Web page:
After killing 2 wolves last year, Banff officials launch new campaign targeting human behaviour

Officials in Banff are stepping up efforts to prevent park visitors from feeding and approaching wild animals as they anticipate an extra-busy peak season this summer.

Animals had to be shot because of food habituation and increasingly bold behaviour around people

An image from the public awareness campaign Parks Canada is running in Banff this summer to reduce human-wildlife conflicts. (Amar Athwal/Parks Canada)

After having to shoot several wolves last year, officials in Banff are stepping up efforts to prevent park visitors from feeding and approaching wild animals in anticipation of an exceptionally busy summer season.

"Human food kills wildlife," said Parks Canada spokesman Greg Danchuk. "And the other key message is: Give wildlife space."

Those messages will be plastered throughout Banff on posters, signs and pamphlets as part of a new awareness campaign.

Ganchuk said more workers have also been hired to deliver the messages in person to visitors at day use areas and campsites.

The goal is to ensure all wildlife attractants — including things like dishwater, toiletries and stoves — are put away properly.

Banff is expected to be especially full of visitors this summer as entry to national parks is free in 2017 as part of Canada's 150th anniversary celebrations.

One of the signs in the Banff townsite urging visitors not to litter or leave food in places where wild animals can get it. (Colleen Underwood/CBC)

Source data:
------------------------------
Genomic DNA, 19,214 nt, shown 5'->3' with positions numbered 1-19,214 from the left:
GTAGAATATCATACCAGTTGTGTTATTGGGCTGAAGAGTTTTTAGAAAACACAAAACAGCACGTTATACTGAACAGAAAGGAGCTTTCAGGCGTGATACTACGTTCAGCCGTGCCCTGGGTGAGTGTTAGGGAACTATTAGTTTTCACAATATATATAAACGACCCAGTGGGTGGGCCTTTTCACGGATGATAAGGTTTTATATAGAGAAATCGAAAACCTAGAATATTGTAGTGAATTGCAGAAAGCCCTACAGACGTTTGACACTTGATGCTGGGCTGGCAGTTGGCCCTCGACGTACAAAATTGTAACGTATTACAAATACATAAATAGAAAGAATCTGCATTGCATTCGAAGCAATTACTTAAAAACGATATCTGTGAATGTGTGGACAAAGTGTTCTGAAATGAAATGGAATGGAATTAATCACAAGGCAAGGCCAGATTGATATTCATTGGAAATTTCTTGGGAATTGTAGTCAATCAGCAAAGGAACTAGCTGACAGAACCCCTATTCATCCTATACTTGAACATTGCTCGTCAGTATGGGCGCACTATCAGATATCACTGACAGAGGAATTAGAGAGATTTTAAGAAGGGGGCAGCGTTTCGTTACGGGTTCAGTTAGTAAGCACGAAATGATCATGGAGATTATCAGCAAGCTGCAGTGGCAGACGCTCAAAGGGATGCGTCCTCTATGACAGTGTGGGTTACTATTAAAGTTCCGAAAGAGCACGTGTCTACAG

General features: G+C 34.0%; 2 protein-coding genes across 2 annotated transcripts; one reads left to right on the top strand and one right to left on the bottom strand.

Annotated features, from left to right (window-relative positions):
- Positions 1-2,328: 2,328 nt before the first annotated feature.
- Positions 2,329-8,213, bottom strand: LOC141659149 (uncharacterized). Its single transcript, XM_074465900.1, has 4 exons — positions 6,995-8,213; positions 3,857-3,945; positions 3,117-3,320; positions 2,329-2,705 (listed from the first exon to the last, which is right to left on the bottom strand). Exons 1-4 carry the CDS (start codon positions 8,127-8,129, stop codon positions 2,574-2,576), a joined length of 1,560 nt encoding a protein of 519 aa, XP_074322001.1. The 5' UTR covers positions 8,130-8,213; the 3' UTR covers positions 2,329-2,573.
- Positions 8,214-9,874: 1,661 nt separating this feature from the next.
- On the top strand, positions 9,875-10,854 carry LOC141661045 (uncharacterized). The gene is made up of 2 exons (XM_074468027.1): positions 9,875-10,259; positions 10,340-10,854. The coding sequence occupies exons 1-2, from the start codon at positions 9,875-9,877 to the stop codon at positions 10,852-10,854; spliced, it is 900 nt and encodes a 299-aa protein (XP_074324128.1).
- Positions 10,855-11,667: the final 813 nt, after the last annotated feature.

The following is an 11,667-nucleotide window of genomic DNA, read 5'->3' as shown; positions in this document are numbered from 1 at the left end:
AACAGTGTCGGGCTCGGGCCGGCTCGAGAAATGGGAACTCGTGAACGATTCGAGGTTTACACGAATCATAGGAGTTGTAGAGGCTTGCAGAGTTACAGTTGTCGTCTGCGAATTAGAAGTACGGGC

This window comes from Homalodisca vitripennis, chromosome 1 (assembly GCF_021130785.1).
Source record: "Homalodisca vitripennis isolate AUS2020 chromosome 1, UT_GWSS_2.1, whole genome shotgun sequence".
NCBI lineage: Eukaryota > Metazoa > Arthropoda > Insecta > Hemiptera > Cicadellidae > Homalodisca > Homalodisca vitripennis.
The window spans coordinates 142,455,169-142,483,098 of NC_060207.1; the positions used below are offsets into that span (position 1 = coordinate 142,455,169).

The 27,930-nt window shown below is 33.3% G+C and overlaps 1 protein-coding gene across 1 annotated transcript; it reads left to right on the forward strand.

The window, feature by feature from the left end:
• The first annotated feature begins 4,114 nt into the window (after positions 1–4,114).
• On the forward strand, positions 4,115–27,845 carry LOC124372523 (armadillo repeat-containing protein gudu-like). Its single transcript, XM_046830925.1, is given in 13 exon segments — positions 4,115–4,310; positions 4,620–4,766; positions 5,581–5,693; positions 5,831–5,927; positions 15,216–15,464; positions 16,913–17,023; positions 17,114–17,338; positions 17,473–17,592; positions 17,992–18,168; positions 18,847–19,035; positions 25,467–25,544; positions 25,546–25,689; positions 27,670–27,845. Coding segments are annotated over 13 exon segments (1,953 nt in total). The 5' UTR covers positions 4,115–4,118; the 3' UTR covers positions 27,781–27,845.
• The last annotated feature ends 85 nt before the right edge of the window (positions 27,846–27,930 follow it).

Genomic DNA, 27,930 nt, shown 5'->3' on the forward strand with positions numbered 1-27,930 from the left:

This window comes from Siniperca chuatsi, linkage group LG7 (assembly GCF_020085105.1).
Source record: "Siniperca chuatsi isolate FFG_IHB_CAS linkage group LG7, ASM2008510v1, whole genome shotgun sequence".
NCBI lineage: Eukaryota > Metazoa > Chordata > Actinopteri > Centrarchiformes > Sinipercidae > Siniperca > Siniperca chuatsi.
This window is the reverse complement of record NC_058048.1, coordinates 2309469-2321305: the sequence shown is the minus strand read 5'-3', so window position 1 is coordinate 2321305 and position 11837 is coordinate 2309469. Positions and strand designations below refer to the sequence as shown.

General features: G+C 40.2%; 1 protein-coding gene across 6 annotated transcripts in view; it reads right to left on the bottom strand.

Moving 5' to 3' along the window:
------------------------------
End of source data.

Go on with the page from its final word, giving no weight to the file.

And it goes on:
In theory, violations within the national park can be subject to fines of up to $25,000, depending on the severity.

"But we really hope that, with the communications plan, that we won't have to go to that extreme," Danchuk said.

Keath Crandall, who was visiting Banff this week from Salt Lake City, Utah, welcomed the increased presence of Parks Canada staff.

Keath Crandall, visiting Banff from Salt Lake City, Utah, said an increased presence of Parks Canada staff is a good idea, given how big many of the park's campgrounds are. (Colleen Underwood/CBC)

"Yeah, it doesn't hurt to have someone come around," Crandall said.

"But this is a very big campground. It would be a lot of manpower to do that. I mean, there are hundreds of sites here."

Two wolves had to be killed last year after becoming habituated to human food and demonstrating increasingly bold behaviour around Banff visitors.

A local grizzly known as Bear 148 has also been involved in several close encounters with humans recently, pursuing a group of hikers and their dog near Mount Norquay and showing up unannounced at a girls' rugby practice in town.

Parks Canada is also reminding visitors to keep their distance when taking photos of wildlife.

A visitor to Jasper National Park takes a selfie with a wild black bear in the background. Parks officials are reminding visitors to keep their distance from wildlife. (Robson Fletcher/CBC)

The awareness campaign advises staying at least 30 metres away from elk, deer, bighorn sheep and mountain goats when taking photos.

For bears, wolves and cougars, Parks Canada advises people to stay at least 100 metres away.

When taking photos of animals from a vehicle, visitors are asked to pull over only in locations where it is safe to do so, use their hazard lights to alert other drivers, and not linger too long.

With files from Colleen Underwood